“It has always been my rule never to smoke when asleep, and never to refrain when awake.”
If you live by what Mark Twain said, prepare for nightmares. The government’s order regarding pictorial warning on packs of all tobacco products came into effect on Sunday. But the new packs were not available immediately.
Most cigarette stores and paan shops in the city were yet to receive the packs with pictorial warnings, but the curiosity among smokers was hard to miss on Sunday.
“People have been making enquiries since morning about the new cigarette packs, but I am yet to receive them,” said Mahendra Kumar who runs a prominent paan shop near Odeon Cinema in Connaught Place.
Lokesh Gupta of Gulzari Lal & Sons, a wholesale dealer of cigarettes and soft drinks in Bengali Market, said it may take three weeks before the new packs hit the market.
“The new packs will come only after the distributors clear the old stock,” he said. “About the pictures, I am not too sure if they can really discourage tobacco consumption.”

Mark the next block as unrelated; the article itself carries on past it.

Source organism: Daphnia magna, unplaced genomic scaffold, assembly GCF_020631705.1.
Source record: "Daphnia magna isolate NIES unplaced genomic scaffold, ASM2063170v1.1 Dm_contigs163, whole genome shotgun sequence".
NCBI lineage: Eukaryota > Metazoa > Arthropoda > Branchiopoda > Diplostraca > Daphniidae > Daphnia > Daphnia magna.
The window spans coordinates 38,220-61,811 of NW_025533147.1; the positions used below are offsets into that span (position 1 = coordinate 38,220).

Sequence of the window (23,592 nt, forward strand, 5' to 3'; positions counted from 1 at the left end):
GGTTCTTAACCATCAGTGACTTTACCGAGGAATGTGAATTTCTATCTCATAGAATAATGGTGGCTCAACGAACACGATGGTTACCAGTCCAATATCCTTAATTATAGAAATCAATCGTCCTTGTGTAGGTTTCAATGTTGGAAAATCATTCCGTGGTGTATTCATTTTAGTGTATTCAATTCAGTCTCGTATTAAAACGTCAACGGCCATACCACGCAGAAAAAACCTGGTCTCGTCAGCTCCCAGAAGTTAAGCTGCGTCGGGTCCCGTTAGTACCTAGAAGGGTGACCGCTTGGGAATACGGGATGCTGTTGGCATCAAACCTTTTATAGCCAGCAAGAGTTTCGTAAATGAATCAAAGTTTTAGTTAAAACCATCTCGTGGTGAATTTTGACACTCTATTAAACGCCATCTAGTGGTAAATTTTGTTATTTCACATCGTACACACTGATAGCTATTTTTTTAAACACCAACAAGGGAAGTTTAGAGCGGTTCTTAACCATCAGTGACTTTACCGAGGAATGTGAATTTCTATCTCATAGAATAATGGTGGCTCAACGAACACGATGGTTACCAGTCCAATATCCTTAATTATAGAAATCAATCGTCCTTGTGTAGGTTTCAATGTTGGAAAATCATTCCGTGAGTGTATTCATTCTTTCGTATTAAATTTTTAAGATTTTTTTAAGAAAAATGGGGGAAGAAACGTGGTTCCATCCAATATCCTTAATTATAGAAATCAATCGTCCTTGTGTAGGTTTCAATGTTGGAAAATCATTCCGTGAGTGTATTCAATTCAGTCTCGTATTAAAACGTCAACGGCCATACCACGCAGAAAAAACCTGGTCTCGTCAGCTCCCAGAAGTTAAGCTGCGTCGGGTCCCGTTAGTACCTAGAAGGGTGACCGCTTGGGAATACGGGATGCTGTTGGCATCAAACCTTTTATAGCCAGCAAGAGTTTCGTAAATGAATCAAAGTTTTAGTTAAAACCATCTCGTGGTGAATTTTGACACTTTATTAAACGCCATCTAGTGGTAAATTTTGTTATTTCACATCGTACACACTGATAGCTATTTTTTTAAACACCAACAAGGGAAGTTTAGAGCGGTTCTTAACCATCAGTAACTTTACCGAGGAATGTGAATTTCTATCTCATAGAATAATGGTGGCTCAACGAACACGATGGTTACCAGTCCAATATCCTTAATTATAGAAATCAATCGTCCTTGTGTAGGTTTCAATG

Dinesh Kapor, a businessman in Bengali market, was out to have a look at the new cigarette packs at a local paan shop.
He believes the new packs, with pictures of scorpions and diseased lungs, will convey the health hazards of tobacco products more strongly.
“I am a chain smoker and have tried to stop smoking several times, but in vain,” Kapoor said. “But surely I will not be comfortable carrying these packs home with such scary pictures as they could have a negative impact on my six-year-old son.”
Rahul Kumar, who runs Chaurasia Paan Bhandar in West Patel Nagar, was also eagerly waiting for the new packets.
He believes the new pictorial warning may affect his business.
“I have already spoken to my distributor and asked him to deliver the new cigarette packs as soon as he receives them,” he said.
According to an estimate, tobacco causes 8 lakh deaths and 1.5 lakh cancer cases in India every year.
In August last year, the government had asked manufacturers of cigarette, bidi and gutkha products to prominently display a skull-and-bone sign along with the warning - ‘tobacco smoking kills’.
However, it could not be implemented at the time because of stiff resistance from tobacco manufacturers.